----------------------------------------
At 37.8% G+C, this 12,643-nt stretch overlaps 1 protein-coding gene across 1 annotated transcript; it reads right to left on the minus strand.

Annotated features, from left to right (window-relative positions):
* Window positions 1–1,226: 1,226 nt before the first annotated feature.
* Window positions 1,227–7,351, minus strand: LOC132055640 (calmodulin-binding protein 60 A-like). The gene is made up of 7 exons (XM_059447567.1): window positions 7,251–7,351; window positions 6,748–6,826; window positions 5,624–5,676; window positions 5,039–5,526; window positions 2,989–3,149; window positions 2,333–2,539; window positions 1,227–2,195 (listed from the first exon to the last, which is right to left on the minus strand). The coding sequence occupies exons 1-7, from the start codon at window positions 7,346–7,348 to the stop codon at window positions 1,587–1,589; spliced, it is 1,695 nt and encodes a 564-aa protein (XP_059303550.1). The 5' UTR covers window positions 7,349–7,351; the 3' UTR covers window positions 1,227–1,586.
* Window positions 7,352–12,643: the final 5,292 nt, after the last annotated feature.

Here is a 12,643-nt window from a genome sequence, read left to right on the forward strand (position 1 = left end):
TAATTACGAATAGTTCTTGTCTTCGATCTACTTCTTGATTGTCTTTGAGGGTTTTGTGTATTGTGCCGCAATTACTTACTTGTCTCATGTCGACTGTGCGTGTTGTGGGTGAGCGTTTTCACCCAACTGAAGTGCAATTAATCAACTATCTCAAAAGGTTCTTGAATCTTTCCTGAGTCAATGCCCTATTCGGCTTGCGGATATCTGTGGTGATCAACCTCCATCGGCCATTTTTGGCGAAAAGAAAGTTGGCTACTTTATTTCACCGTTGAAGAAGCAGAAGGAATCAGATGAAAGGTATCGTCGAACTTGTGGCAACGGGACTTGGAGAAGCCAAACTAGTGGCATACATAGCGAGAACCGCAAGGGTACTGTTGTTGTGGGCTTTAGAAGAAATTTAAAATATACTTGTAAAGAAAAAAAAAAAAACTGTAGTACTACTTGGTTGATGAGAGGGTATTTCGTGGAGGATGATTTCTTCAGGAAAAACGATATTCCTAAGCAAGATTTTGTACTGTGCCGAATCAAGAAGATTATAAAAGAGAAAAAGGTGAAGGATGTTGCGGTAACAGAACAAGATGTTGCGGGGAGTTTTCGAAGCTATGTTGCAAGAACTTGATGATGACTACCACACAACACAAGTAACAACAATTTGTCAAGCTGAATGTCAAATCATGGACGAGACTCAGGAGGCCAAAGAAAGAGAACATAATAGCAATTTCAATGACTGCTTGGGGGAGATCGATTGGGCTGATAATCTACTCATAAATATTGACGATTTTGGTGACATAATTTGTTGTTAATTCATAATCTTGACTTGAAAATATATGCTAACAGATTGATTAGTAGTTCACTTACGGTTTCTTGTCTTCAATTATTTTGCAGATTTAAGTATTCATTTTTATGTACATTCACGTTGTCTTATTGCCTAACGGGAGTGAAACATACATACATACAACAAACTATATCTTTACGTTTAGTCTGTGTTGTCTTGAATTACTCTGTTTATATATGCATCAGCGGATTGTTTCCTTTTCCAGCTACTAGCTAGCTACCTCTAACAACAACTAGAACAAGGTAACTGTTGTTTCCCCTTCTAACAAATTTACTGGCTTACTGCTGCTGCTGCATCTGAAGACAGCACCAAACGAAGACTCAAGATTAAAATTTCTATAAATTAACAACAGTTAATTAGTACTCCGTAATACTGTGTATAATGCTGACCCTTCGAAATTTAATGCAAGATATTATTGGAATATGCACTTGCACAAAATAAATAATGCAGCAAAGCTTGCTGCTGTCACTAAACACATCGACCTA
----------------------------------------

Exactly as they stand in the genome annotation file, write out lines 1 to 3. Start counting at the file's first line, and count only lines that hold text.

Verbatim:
At 37.8% G+C, this 12,643-nt stretch overlaps 1 protein-coding gene across 1 annotated transcript; it reads right to left on the minus strand.

Annotated features, from left to right (window-relative positions):
* Window positions 1–1,226: 1,226 nt before the first annotated feature.